Causes Of Economic Problems In Jamaica

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Jamaica was ruled by the British government from 1655-1962 after being seized from Spain. While under British rule, the economy flourished by growing crops like tobacco, indigo, cocoa, and, most significantly, sugar. From 1673 to 1739, the number of sugar estates grew 7.54%, increasing from 57 to 430 estates. In order to meet the increasing labor demand, the British brought enslaved Africans into Jamaica. However, due to frequent slave rebellions and other humanitarian efforts, slavery was abolished in 1808, at which time Jamaica began facing economic difficulty. This difficulty can be attributed to factors such as new owners running the sugar plantations, a severe drought which ruined most of the crops, and the American Civil War limiting the island’s receipt of supplies. ("The History Of Jamaica") After this hardship, Jamaica’s economy began to recover, which resulted in improved education, health, and social services, as well as the establishment of roads, bridges, and railways. In the 1930s Jamaica again began to experience economic difficulty. The causes included world-wide economic recession, falling sugar prices, and growing unemployment, and a rising population. However, this downfall inspired political advances such as labor unions,…show more content…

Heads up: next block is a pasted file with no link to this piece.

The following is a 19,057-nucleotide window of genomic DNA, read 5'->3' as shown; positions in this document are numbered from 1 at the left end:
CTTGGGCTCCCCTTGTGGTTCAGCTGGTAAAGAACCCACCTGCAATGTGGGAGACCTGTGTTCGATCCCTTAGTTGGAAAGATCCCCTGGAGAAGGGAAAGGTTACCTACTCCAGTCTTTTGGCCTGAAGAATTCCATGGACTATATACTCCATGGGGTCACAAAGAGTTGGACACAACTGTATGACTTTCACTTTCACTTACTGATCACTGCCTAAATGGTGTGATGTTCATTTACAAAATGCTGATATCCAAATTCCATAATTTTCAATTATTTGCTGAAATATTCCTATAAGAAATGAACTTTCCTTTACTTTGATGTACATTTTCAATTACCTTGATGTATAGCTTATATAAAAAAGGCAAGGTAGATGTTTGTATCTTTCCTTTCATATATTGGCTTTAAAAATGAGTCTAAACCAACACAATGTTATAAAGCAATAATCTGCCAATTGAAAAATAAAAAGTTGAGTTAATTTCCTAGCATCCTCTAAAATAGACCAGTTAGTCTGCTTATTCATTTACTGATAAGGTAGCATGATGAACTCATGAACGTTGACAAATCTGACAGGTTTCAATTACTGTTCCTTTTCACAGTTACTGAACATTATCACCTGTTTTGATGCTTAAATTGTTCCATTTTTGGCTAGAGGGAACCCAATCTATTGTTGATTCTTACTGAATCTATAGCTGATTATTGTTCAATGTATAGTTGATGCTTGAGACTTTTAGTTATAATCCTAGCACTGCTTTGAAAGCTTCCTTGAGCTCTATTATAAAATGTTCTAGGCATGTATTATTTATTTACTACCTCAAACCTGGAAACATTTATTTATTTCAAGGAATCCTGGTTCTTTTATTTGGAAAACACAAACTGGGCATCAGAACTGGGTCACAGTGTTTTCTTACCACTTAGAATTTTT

Inflation increased from 19.91% in 1995 to 26.4% in 1996 before dramatically decreasing to 9.67% in 1997 and hitting a nearly twenty year low of 5.95% in 1999 (See Appendix B). Foreign direct investment inflows continually increased from 1996 to 1999 (See Appendix C). Alternatively, foreign direct investment outflows decreased from $45.3 million in 1996 to $9 million in 1997, but saw a steep increase of 389% to $35M in 1998 and 76% increase to $45.9M in 1999 (See Appendix D). (World
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